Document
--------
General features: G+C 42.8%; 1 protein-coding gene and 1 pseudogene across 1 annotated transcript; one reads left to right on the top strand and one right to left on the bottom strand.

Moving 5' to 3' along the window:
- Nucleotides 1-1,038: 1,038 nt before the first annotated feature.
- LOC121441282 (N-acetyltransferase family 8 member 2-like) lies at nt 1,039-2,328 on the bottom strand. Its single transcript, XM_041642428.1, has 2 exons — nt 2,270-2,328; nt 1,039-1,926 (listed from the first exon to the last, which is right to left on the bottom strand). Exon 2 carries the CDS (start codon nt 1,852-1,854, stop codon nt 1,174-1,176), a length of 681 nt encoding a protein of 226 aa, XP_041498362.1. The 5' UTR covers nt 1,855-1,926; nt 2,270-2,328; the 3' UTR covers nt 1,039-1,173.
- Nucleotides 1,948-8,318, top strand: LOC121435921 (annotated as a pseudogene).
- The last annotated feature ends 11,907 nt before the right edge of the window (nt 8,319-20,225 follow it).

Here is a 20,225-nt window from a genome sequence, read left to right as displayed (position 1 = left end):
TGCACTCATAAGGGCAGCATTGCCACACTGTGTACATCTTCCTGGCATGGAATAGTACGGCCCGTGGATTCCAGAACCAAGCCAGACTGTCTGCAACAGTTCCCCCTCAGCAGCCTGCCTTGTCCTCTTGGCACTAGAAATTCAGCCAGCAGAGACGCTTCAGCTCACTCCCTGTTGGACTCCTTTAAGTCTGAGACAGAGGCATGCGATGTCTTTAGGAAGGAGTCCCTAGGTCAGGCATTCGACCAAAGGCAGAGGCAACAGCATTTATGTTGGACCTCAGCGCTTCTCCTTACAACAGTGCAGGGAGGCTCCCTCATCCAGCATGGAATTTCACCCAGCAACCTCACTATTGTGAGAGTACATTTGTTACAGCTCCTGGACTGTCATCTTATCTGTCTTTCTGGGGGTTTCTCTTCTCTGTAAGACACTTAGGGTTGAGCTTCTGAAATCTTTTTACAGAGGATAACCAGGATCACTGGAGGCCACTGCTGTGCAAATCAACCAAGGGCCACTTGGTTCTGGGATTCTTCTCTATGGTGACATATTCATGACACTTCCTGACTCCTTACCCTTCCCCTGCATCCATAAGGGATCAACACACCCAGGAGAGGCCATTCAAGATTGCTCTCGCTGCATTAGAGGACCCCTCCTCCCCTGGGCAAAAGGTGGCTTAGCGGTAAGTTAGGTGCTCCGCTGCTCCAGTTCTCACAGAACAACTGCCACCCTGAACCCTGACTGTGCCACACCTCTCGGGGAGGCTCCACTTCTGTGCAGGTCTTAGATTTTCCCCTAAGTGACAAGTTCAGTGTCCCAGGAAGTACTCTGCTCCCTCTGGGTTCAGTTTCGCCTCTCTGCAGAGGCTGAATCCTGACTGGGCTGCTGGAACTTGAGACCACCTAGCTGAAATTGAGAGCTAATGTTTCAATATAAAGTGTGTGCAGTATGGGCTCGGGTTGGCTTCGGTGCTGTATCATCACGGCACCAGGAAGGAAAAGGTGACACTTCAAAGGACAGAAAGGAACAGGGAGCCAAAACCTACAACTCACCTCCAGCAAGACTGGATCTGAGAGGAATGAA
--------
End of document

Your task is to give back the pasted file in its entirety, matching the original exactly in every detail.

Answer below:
General features: G+C 42.8%; 1 protein-coding gene and 1 pseudogene across 1 annotated transcript; one reads left to right on the top strand and one right to left on the bottom strand.

Moving 5' to 3' along the window:
- Nucleotides 1-1,038: 1,038 nt before the first annotated feature.
- LOC121441282 (N-acetyltransferase family 8 member 2-like) lies at nt 1,039-2,328 on the bottom strand. Its single transcript, XM_041642428.1, has 2 exons — nt 2,270-2,328; nt 1,039-1,926 (listed from the first exon to the last, which is right to left on the bottom strand). Exon 2 carries the CDS (start codon nt 1,852-1,854, stop codon nt 1,174-1,176), a length of 681 nt encoding a protein of 226 aa, XP_041498362.1. The 5' UTR covers nt 1,855-1,926; nt 2,270-2,328; the 3' UTR covers nt 1,039-1,173.
- Nucleotides 1,948-8,318, top strand: LOC121435921 (annotated as a pseudogene).
- The last annotated feature ends 11,907 nt before the right edge of the window (nt 8,319-20,225 follow it).

Here is a 20,225-nt window from a genome sequence, read left to right as displayed (position 1 = left end):
TGCACTCATAAGGGCAGCATTGCCACACTGTGTACATCTTCCTGGCATGGAATAGTACGGCCCGTGGATTCCAGAACCAAGCCAGACTGTCTGCAACAGTTCCCCCTCAGCAGCCTGCCTTGTCCTCTTGGCACTAGAAATTCAGCCAGCAGAGACGCTTCAGCTCACTCCCTGTTGGACTCCTTTAAGTCTGAGACAGAGGCATGCGATGTCTTTAGGAAGGAGTCCCTAGGTCAGGCATTCGACCAAAGGCAGAGGCAACAGCATTTATGTTGGACCTCAGCGCTTCTCCTTACAACAGTGCAGGGAGGCTCCCTCATCCAGCATGGAATTTCACCCAGCAACCTCACTATTGTGAGAGTACATTTGTTACAGCTCCTGGACTGTCATCTTATCTGTCTTTCTGGGGGTTTCTCTTCTCTGTAAGACACTTAGGGTTGAGCTTCTGAAATCTTTTTACAGAGGATAACCAGGATCACTGGAGGCCACTGCTGTGCAAATCAACCAAGGGCCACTTGGTTCTGGGATTCTTCTCTATGGTGACATATTCATGACACTTCCTGACTCCTTACCCTTCCCCTGCATCCATAAGGGATCAACACACCCAGGAGAGGCCATTCAAGATTGCTCTCGCTGCATTAGAGGACCCCTCCTCCCCTGGGCAAAAGGTGGCTTAGCGGTAAGTTAGGTGCTCCGCTGCTCCAGTTCTCACAGAACAACTGCCACCCTGAACCCTGACTGTGCCACACCTCTCGGGGAGGCTCCACTTCTGTGCAGGTCTTAGATTTTCCCCTAAGTGACAAGTTCAGTGTCCCAGGAAGTACTCTGCTCCCTCTGGGTTCAGTTTCGCCTCTCTGCAGAGGCTGAATCCTGACTGGGCTGCTGGAACTTGAGACCACCTAGCTGAAATTGAGAGCTAATGTTTCAATATAAAGTGTGTGCAGTATGGGCTCGGGTTGGCTTCGGTGCTGTATCATCACGGCACCAGGAAGGAAAAGGTGACACTTCAAAGGACAGAAAGGAACAGGGAGCCAAAACCTACAACTCACCTCCAGCAAGACTGGATCTGAGAGGAATGAA